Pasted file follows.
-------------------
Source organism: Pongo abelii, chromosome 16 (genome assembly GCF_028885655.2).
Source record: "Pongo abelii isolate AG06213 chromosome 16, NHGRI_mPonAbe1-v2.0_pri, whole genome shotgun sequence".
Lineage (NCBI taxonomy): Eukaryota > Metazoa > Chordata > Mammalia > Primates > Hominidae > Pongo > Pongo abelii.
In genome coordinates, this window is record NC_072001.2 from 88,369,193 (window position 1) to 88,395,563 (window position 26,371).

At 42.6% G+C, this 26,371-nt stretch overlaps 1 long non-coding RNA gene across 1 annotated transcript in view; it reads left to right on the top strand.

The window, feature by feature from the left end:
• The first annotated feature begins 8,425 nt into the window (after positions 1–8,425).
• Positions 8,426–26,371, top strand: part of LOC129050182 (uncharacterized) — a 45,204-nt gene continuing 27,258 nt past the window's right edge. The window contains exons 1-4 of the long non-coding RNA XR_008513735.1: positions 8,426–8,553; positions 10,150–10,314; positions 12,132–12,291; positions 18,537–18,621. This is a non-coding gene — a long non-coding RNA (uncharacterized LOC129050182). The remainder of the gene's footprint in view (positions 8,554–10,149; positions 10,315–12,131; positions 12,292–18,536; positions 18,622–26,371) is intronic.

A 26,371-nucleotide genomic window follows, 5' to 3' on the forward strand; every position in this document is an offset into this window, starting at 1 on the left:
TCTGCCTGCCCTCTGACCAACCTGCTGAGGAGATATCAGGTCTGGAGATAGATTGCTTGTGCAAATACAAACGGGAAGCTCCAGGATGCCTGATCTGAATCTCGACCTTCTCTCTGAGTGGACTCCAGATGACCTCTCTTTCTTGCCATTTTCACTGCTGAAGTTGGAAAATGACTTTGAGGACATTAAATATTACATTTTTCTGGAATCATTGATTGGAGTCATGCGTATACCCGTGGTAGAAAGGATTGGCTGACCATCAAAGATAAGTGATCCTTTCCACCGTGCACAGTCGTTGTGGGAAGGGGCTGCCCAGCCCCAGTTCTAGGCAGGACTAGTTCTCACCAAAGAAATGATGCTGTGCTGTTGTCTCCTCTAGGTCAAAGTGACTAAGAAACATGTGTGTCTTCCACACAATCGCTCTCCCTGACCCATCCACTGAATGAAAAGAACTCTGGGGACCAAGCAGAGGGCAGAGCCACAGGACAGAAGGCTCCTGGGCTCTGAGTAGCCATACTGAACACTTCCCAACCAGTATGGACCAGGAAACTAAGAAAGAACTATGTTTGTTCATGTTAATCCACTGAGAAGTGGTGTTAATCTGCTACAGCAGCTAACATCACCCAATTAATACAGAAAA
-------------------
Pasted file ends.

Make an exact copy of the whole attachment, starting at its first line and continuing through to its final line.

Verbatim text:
Source organism: Pongo abelii, chromosome 16 (genome assembly GCF_028885655.2).
Source record: "Pongo abelii isolate AG06213 chromosome 16, NHGRI_mPonAbe1-v2.0_pri, whole genome shotgun sequence".
Lineage (NCBI taxonomy): Eukaryota > Metazoa > Chordata > Mammalia > Primates > Hominidae > Pongo > Pongo abelii.
In genome coordinates, this window is record NC_072001.2 from 88,369,193 (window position 1) to 88,395,563 (window position 26,371).

At 42.6% G+C, this 26,371-nt stretch overlaps 1 long non-coding RNA gene across 1 annotated transcript in view; it reads left to right on the top strand.

The window, feature by feature from the left end:
• The first annotated feature begins 8,425 nt into the window (after positions 1–8,425).
• Positions 8,426–26,371, top strand: part of LOC129050182 (uncharacterized) — a 45,204-nt gene continuing 27,258 nt past the window's right edge. The window contains exons 1-4 of the long non-coding RNA XR_008513735.1: positions 8,426–8,553; positions 10,150–10,314; positions 12,132–12,291; positions 18,537–18,621. This is a non-coding gene — a long non-coding RNA (uncharacterized LOC129050182). The remainder of the gene's footprint in view (positions 8,554–10,149; positions 10,315–12,131; positions 12,292–18,536; positions 18,622–26,371) is intronic.

A 26,371-nucleotide genomic window follows, 5' to 3' on the forward strand; every position in this document is an offset into this window, starting at 1 on the left:
TCTGCCTGCCCTCTGACCAACCTGCTGAGGAGATATCAGGTCTGGAGATAGATTGCTTGTGCAAATACAAACGGGAAGCTCCAGGATGCCTGATCTGAATCTCGACCTTCTCTCTGAGTGGACTCCAGATGACCTCTCTTTCTTGCCATTTTCACTGCTGAAGTTGGAAAATGACTTTGAGGACATTAAATATTACATTTTTCTGGAATCATTGATTGGAGTCATGCGTATACCCGTGGTAGAAAGGATTGGCTGACCATCAAAGATAAGTGATCCTTTCCACCGTGCACAGTCGTTGTGGGAAGGGGCTGCCCAGCCCCAGTTCTAGGCAGGACTAGTTCTCACCAAAGAAATGATGCTGTGCTGTTGTCTCCTCTAGGTCAAAGTGACTAAGAAACATGTGTGTCTTCCACACAATCGCTCTCCCTGACCCATCCACTGAATGAAAAGAACTCTGGGGACCAAGCAGAGGGCAGAGCCACAGGACAGAAGGCTCCTGGGCTCTGAGTAGCCATACTGAACACTTCCCAACCAGTATGGACCAGGAAACTAAGAAAGAACTATGTTTGTTCATGTTAATCCACTGAGAAGTGGTGTTAATCTGCTACAGCAGCTAACATCACCCAATTAATACAGAAAA